The Age Discrimination in Employment Act of 1967 (ADEA) makes it illegal to discrimination against employees and job applicants who are over the age of forty. Discrimination includes the hiring and firing of individuals due to age as well as differentiating salary, benefits, and job assignment because of age. All employers that have over 20 employees are obligated to follow this law. Smaller employers. When advertising job positions it is unlawful to post age preferences, unless the employer can prove that the job has an unique limitation that mandates a certain age.
For instance in entertainment if a child actor is needed a sixty year old would not be qualified for the job. During the job application process it is not against the law to ask for the employer to ask for the application date of birth, but employers need to be careful because knowing the age of the applicant could open the door for claims of age discrimination. The Older Workers Benefit Protection Act of 1990 (OWBPA) is an amendment that has been added to the ADEA. This act ensures that employers cannot deny workers benefits due to age.
The age of an employee can contribute to an increased cost in benefits to the employer especially with health and life insurance. This can cause employers to preferring younger employees. To ease this burden on employers they may offer lesser benefits to older workers in limited cases as long as the employer contributes the same amount to all employees (Age Discrimination in Employment Act of 1967). Education and Title VI of the Civil Rights Act of 1964 Passed is 1964, Title V bans employers from discriminating based on race, color, or nationality if they receive federal funds.
While this law applies to numerous governmental agencies it has specific ramifications for all public schools. Within a school administrators must not discriminate in terms of, “admissions, recruitment, financial aid, academic programs, student treatment and services, counseling and guidance, discipline, classroom assignment, grading, vocational education, recreation, physical education, athletics, housing and employment” (Education and Title VI 2015). If a person feels they have been discriminated against they can report the offense to Office of Civil Rights that is ran conjunction with the Department of Education.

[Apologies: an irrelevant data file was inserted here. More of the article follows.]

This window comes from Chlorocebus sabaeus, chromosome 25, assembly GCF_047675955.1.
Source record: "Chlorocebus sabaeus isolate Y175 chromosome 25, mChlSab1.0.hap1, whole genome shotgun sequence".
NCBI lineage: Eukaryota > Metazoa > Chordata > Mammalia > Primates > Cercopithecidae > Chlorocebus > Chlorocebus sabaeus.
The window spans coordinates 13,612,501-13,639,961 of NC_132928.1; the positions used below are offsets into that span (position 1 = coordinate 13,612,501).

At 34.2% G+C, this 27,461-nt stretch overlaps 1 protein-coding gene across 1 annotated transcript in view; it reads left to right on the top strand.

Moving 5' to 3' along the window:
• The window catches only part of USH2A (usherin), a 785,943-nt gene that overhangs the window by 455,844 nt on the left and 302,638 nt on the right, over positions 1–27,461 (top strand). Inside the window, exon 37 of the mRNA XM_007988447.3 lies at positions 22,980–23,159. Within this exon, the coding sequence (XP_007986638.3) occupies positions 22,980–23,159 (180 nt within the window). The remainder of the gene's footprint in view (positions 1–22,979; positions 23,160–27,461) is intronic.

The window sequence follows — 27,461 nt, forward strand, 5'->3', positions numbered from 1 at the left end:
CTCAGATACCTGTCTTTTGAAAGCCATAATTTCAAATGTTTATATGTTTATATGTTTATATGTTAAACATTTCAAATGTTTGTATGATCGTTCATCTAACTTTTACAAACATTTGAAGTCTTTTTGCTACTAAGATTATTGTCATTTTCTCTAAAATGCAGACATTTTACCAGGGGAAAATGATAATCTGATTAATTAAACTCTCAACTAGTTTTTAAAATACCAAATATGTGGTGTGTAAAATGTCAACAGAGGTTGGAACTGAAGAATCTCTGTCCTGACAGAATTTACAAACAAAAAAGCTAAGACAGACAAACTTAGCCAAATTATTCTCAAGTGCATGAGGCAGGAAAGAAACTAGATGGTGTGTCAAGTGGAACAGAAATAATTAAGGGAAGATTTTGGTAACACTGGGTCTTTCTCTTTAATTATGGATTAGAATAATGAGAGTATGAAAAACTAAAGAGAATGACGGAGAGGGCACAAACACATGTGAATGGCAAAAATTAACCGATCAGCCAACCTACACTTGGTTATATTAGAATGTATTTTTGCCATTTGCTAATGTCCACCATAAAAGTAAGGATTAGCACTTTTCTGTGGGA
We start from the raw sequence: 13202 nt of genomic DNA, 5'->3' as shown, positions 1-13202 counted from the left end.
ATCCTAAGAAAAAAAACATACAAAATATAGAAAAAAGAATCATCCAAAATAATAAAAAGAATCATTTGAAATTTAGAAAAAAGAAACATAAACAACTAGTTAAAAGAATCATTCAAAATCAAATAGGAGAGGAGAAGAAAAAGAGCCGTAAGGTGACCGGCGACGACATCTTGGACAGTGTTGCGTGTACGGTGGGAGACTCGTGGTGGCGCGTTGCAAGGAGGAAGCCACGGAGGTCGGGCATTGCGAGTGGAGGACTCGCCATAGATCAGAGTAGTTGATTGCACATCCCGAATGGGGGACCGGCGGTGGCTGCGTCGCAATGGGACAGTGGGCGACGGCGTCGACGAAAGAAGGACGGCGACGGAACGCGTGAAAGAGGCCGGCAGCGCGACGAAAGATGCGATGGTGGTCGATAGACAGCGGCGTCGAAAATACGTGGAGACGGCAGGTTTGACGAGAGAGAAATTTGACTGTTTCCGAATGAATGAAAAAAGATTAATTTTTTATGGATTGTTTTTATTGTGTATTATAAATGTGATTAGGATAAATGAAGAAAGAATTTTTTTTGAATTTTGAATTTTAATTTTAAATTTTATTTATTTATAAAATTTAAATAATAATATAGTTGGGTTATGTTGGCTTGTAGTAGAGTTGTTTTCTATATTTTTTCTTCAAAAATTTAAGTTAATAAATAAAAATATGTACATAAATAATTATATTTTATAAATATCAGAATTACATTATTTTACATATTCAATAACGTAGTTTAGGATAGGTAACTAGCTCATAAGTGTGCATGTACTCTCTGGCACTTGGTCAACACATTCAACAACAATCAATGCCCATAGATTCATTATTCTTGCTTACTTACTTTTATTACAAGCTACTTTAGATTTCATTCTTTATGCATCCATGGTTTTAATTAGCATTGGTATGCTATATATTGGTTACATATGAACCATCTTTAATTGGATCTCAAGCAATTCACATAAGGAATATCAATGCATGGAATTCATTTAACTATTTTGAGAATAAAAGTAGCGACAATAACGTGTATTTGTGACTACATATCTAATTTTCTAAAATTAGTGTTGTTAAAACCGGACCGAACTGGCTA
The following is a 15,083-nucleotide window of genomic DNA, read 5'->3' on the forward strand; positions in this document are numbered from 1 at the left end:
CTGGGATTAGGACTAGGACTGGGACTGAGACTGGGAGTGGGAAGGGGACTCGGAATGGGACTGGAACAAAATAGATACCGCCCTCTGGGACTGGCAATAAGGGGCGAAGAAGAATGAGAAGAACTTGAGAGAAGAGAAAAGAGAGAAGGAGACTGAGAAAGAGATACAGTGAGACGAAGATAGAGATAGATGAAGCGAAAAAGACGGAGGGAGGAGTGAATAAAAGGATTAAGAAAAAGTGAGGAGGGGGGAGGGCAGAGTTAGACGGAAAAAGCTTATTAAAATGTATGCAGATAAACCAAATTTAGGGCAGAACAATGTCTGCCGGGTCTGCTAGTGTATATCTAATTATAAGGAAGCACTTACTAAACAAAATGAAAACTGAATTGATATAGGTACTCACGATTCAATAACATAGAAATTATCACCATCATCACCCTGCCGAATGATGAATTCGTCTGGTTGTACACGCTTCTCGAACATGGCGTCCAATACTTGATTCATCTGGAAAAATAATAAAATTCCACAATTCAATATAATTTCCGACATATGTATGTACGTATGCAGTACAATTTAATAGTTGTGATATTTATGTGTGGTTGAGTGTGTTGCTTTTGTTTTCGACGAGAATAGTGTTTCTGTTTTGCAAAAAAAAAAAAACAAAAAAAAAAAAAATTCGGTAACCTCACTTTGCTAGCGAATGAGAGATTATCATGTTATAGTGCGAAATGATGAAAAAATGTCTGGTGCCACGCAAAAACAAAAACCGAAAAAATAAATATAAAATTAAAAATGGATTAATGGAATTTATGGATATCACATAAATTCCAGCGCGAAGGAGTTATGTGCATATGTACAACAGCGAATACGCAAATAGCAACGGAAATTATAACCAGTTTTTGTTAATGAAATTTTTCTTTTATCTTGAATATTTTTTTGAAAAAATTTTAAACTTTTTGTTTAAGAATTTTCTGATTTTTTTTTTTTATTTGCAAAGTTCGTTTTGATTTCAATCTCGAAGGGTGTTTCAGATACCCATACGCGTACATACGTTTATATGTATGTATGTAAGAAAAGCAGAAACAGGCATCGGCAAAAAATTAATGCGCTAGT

The Office of Civil Rights is in charge of investigating and punishing agencies that violate Title VI. Once a report is filed, Title VI makes it illegal for a school district employee to retaliate against the person who made the compliant. Because of the large volume of institutions that receive Title VI, it is impossible for the Office of Civil Rights to investigate every claim made. This limitation is neutralized because they work to educate federally funded agencies to ensure that non-malicious acts do not accidentally occur.
The Office of Civil Rights has helped rectify case that include school districts not providing appropriate services for limited English speaking students, districts differentiating funding for schools that have different racial makeups, and districts over assigning minority students to special education classes. These examples illustrate the need for districts to be diligent to not accidentally discriminate (Education and Title VI 2015). Family and Medical Leave Act For employees one of the most important educational laws is the Family and Medical Leave Act.
Under this law an employee may take off of work for twelve weeks per year, unpaid, for a few, well define reasons. An employee may use the Family Medical Leave Act if they have serious illness that impacts their ability to work, if they have a relative that is sick and needs to be taken care of, if they need to take care of newborn child, if they recently adopted a child, or if they a family member that is in the military and is being deployed so they can manage their business affairs.
In addition to these conditions, an employee may take off up to twenty six week if they are taking care of a family member in the military who was wounded in the line of duty. If an employee utilizes the Family Medical Leave Act they do not have to fear losing their job. When they return, they must be given the same salary, an equivalent job, and maintain seniority. In addition to these perks, employers must contribute to the employees’ health insurance while the employee is on leave. It is important to note that not all employers are required to offer leave.
Employers who have over fifty employees who are on contract at least twenty weeks with a year must follow the Family and Medical Leave Act. Employee must have worked at the job for at least twelve months before they have access to the leave. Employees who wish to utilize the law must give employers thirty days notice if possible (Family and Medical Leave Act 2016). No Child Left Behind No Child Left Behind (NCLB) has defined a decade in education. This act sought to ensure that there was accountability in education on the behalf of teachers and administrators through content testing.